However, there was more than just streamers in the audience so panelists also offered calls to action for developers, encouraging them to reach out to Latinx streamers to test their games, to represent our narratives in their games, and ultimately ask for our input on that representation. As the panelists all reaffirmed, Latinx in the games industry are here and here to stay. In regards to the industry side, the panel also highlighted a couple of ways that Twitch as a platform could make changes too, primarily by highlighting Latinx charities and including a Latinx Heritage Month focus on the front page of Twitch as the company has done for Black History Month as well as other events.

But it is perhaps the end of the panel that delivers the importance of the panel’s existence, “If you do not see a space for you, make one.” Advice that may sound simple, but for those who hear it can have a lasting impact on them. The site that you’re reading this on now is evidence of that. Each panelist hammered in the importance of Latinx creators speaking up and making our space. They reaffirmed that although it may be hard, we can make it. Amaya even noted that when she entered the space she was surrounded by white men in the industry but through Latinx in Games she has met so many more Latinx. They also explained the importance of reaching out to other Latinx creators for help and helping those around you.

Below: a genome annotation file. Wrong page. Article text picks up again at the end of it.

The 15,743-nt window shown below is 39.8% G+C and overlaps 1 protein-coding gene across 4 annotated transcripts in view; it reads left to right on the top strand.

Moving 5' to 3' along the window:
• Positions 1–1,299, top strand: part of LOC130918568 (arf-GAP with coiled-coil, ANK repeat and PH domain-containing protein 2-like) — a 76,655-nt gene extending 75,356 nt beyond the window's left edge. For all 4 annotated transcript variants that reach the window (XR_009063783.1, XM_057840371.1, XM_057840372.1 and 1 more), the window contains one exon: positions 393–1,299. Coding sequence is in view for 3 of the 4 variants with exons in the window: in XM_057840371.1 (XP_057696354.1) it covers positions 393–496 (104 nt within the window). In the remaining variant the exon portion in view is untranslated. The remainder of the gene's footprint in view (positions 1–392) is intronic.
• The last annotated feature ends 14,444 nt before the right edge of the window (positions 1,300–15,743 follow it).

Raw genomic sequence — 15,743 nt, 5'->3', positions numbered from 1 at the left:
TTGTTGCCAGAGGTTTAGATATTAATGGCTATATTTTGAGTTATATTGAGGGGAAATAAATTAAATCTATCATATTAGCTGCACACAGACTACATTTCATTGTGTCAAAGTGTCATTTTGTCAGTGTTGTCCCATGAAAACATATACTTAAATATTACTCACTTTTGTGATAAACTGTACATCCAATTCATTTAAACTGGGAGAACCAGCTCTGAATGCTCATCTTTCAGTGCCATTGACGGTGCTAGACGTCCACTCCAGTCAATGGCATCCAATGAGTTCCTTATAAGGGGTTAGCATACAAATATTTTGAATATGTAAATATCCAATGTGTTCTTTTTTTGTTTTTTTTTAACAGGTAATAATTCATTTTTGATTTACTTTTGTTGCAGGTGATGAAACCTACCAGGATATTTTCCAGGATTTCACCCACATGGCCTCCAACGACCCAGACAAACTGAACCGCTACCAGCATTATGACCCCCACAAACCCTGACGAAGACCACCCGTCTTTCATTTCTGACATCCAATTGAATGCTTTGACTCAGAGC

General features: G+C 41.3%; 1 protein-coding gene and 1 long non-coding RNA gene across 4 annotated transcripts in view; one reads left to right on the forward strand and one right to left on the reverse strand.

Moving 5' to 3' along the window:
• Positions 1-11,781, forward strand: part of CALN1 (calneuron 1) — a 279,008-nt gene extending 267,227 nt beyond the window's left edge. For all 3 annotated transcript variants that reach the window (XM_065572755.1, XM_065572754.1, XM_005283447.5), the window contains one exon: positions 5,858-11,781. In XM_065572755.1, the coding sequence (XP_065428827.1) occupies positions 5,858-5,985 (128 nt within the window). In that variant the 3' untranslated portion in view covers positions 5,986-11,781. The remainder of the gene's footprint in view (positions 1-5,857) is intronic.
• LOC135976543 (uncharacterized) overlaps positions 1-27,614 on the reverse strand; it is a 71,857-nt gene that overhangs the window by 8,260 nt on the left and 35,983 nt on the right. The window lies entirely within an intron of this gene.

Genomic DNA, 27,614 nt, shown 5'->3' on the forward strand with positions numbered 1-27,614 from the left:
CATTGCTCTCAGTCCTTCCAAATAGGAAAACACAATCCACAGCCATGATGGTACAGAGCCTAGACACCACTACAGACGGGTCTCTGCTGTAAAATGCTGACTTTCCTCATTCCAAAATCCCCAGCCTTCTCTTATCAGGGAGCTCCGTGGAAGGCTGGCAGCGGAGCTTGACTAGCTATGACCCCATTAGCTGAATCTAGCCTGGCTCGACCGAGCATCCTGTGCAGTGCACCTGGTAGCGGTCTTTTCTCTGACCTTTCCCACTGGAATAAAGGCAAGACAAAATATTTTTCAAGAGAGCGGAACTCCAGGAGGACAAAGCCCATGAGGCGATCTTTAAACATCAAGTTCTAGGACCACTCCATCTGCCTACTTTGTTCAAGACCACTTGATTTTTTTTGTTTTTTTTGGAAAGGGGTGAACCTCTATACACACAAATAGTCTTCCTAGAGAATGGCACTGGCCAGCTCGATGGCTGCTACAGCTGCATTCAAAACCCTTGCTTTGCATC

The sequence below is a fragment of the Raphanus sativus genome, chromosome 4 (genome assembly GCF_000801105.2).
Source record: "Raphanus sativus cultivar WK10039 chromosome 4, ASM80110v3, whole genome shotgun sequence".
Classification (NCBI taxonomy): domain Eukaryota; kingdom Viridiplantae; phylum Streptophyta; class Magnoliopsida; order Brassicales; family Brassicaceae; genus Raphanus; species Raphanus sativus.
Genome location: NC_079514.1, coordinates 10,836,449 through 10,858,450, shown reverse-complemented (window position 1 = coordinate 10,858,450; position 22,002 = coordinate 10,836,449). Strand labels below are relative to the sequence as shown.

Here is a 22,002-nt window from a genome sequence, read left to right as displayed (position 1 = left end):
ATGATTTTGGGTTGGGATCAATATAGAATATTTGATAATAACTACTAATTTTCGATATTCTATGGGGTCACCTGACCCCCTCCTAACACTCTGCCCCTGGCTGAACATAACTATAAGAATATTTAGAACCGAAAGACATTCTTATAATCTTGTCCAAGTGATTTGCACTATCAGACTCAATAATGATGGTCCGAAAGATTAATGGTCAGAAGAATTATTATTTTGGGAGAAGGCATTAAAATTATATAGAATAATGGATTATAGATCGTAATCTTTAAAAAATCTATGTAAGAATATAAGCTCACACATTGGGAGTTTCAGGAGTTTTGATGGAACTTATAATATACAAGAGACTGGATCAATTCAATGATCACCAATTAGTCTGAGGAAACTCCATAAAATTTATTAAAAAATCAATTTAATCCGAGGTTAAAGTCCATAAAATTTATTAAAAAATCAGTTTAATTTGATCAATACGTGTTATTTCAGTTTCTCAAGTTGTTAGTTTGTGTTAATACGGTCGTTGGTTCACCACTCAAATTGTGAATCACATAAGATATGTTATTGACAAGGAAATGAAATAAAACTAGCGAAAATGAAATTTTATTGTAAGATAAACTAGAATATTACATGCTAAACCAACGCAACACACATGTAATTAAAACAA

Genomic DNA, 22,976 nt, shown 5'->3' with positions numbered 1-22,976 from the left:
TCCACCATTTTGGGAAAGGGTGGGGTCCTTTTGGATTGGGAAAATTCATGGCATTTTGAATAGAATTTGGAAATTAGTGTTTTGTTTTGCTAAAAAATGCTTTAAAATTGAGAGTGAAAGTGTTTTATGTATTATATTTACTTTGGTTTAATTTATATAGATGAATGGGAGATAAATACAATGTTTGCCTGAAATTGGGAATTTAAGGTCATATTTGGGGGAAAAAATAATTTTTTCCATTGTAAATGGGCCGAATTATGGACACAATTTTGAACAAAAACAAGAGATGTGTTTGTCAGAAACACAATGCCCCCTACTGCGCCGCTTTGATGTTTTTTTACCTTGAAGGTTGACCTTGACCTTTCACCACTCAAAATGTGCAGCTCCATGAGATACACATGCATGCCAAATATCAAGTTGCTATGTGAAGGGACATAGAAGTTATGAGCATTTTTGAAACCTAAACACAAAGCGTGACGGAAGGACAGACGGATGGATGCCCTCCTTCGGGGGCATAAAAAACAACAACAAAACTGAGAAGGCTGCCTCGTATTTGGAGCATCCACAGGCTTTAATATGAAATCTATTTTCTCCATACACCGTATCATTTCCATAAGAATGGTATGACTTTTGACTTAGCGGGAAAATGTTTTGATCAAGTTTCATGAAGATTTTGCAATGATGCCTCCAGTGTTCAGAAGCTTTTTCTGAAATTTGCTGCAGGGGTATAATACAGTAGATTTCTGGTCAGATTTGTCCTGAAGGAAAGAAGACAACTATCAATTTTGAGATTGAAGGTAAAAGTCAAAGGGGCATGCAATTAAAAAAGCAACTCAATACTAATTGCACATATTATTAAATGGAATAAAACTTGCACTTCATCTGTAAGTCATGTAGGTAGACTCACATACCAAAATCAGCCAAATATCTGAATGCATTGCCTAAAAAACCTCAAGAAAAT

When it came to the Q&A portion of the panel, the questions were specific to the Latinx experience on platforms. Do I stream in English or Spanish? How do we explain it to our parents? How do we market ourselves to sponsors as Latinx? How do we keep going in the face of people ridiculing accents in chat? And the panelists had answers. From personal stories about discrimination to not feeling Mexican enough by not knowing Spanish, the space was intimate and welcoming enough to foster deep discussions of latinidad. The positive and the negatives that surround us as Latinx in gaming.

Panelists with the audience after the panel.